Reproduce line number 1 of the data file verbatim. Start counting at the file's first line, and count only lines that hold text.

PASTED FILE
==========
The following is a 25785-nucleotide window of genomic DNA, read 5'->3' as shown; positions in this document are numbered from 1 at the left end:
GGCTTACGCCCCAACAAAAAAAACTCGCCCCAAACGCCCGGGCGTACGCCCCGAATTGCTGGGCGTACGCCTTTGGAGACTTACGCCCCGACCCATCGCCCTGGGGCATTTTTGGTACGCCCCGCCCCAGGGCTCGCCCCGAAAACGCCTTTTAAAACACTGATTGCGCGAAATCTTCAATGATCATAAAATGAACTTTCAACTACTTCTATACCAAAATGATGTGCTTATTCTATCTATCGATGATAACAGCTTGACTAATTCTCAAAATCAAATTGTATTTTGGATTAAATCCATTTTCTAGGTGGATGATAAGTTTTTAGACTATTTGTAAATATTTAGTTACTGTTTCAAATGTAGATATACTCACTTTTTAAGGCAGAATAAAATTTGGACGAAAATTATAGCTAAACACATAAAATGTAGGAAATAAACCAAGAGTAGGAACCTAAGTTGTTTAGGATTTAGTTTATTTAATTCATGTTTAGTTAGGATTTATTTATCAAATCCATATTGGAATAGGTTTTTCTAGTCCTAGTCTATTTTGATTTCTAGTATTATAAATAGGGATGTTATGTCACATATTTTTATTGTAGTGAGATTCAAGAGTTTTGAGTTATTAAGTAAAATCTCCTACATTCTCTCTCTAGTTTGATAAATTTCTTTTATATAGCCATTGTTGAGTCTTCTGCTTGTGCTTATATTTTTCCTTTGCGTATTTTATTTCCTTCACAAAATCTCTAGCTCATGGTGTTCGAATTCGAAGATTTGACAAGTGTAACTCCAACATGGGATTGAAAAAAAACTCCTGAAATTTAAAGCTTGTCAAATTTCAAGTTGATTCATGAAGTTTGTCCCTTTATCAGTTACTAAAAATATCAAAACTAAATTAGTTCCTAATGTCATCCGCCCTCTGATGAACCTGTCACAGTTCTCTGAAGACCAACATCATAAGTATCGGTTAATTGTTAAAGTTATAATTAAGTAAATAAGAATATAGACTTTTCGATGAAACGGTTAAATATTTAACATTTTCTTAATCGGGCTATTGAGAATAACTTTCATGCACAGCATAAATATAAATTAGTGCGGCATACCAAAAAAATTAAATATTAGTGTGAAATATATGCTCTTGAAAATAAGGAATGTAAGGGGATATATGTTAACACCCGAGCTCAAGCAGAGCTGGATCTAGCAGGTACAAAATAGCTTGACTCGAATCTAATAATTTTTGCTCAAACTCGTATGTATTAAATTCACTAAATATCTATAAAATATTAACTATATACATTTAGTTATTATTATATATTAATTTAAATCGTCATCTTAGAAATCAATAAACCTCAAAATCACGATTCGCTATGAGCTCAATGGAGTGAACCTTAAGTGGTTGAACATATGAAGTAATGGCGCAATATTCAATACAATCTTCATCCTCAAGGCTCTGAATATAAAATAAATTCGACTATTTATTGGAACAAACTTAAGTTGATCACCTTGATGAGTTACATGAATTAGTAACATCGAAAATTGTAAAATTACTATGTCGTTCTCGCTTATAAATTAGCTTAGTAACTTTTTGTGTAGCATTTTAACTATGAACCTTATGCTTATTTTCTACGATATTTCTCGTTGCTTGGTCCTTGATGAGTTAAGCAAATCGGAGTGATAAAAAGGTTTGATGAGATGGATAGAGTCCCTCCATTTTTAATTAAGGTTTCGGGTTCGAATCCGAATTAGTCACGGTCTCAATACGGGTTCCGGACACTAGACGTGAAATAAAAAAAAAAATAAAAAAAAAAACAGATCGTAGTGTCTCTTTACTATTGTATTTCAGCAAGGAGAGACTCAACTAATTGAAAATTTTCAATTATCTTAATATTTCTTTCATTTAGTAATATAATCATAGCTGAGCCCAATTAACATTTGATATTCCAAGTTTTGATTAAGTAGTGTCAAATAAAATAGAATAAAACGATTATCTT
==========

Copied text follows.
The following is a 25785-nucleotide window of genomic DNA, read 5'->3' as shown; positions in this document are numbered from 1 at the left end: